Today in 8th grade science, we discussed proper nose-picking etiquette, because boogers are not snack food, nor are they to be smeared nor flicked. Go where you can be alone, remove them and place them in a tissue, and dispose of them. Then wash your hands!
We’re studying the respiratory and excretory systems. If you want to know about our discussion on
peeing urinating, you’ll have to ask me in person. Not everyone has the whacked-out sense of humor of a junior high teacher.
But junior high students do, and it’s okay to join in with them sometimes. They can be witty, wicked, inappropriate, or just downright silly. As an adult, you know the limits of appropriateness and can certainly head off anything offensive. But before that point, there’s a whole lot of opportunity to have fun.
Yesterday in class I mentioned that I’d bought some cheap chocolate eggs on clearance. “Oo,” said a student. “Are they Cattleberries?” That became a running joke all day! This is the same student who thought your prostate gland was part of your digestive system. I said if that were the case, half the world’s population was in big trouble!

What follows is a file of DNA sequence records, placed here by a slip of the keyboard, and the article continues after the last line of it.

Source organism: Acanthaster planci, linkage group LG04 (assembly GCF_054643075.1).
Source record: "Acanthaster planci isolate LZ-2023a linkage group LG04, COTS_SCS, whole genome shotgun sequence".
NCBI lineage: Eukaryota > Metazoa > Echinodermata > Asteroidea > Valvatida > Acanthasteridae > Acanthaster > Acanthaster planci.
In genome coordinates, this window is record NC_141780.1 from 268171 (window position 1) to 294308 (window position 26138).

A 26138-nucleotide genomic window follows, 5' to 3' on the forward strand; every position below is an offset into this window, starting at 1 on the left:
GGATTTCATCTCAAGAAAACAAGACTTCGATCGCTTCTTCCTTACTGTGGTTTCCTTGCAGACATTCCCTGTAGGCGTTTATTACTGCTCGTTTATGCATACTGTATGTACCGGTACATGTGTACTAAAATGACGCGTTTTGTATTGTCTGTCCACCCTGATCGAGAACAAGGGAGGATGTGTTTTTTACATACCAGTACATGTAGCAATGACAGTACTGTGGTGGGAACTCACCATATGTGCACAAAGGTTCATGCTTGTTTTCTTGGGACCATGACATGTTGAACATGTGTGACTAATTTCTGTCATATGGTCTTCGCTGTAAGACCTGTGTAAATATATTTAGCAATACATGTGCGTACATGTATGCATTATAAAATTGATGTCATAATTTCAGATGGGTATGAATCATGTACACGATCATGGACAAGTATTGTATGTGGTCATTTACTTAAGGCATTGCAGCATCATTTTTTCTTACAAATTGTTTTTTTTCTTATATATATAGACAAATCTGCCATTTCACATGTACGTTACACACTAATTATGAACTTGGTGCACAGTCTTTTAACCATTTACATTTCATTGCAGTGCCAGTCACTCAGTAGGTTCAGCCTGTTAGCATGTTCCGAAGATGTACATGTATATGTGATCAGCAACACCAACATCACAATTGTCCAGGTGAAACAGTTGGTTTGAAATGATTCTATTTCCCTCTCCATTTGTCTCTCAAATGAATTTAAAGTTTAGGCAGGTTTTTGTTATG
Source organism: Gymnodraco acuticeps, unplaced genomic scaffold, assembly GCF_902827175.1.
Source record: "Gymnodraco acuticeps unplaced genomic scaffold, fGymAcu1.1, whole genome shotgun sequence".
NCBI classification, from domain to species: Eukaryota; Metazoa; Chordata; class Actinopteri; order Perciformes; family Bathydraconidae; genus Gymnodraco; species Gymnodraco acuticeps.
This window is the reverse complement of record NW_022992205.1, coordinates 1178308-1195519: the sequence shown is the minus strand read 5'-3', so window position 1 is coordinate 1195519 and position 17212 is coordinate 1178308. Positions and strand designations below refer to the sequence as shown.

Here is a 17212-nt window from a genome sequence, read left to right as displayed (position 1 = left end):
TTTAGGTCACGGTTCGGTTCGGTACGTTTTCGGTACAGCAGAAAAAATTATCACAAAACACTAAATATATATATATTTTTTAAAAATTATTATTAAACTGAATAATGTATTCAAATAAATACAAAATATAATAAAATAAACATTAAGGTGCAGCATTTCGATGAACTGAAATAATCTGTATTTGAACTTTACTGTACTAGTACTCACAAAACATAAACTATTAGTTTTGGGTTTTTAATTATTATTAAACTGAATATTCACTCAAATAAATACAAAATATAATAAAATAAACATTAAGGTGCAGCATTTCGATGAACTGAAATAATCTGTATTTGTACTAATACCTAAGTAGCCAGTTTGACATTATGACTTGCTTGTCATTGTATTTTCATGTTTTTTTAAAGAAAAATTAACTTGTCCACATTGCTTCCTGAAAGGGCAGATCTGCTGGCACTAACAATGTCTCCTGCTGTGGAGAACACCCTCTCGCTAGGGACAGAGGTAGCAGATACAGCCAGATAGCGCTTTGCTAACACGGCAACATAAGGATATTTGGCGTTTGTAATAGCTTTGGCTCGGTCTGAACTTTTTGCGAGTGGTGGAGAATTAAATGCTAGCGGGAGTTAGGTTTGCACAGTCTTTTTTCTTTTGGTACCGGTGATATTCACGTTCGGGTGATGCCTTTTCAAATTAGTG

I use humor to soften sticky situations at school. For example, if two students begin roughhousing in the hallway, I’ll stop them and ask, “What are you thinking?” As they look at me with guilt on their faces, I’ll continue, “There’s a camera out here! If you want to do that kind of stuff, go into a classroom where there won’t be video evidence!” They’ll laugh with me -but they’ll get the point, and they’ll stop.
My son Jon can bring me to tears with his “Crazy Driver” impersonation. He’s also the one who started laughing at me one day when I was reprimanding him for something. He must’ve been about 10, and he was sitting on the floor. As I began ranting, he just looked up at me and saw something amusing in my face, and he began to laugh so hard he fell over on the floor. What did I do? Sputtered to a surprised stop – and laughed along with him.
If you can diffuse a situation with a laugh, more power to you. If you can distract a gloomy teen with a little teasing, so much the better. If you can laugh so hard with your kids that tears come to your eyes, then that is a very good day.
And it’s one you’ll all remember.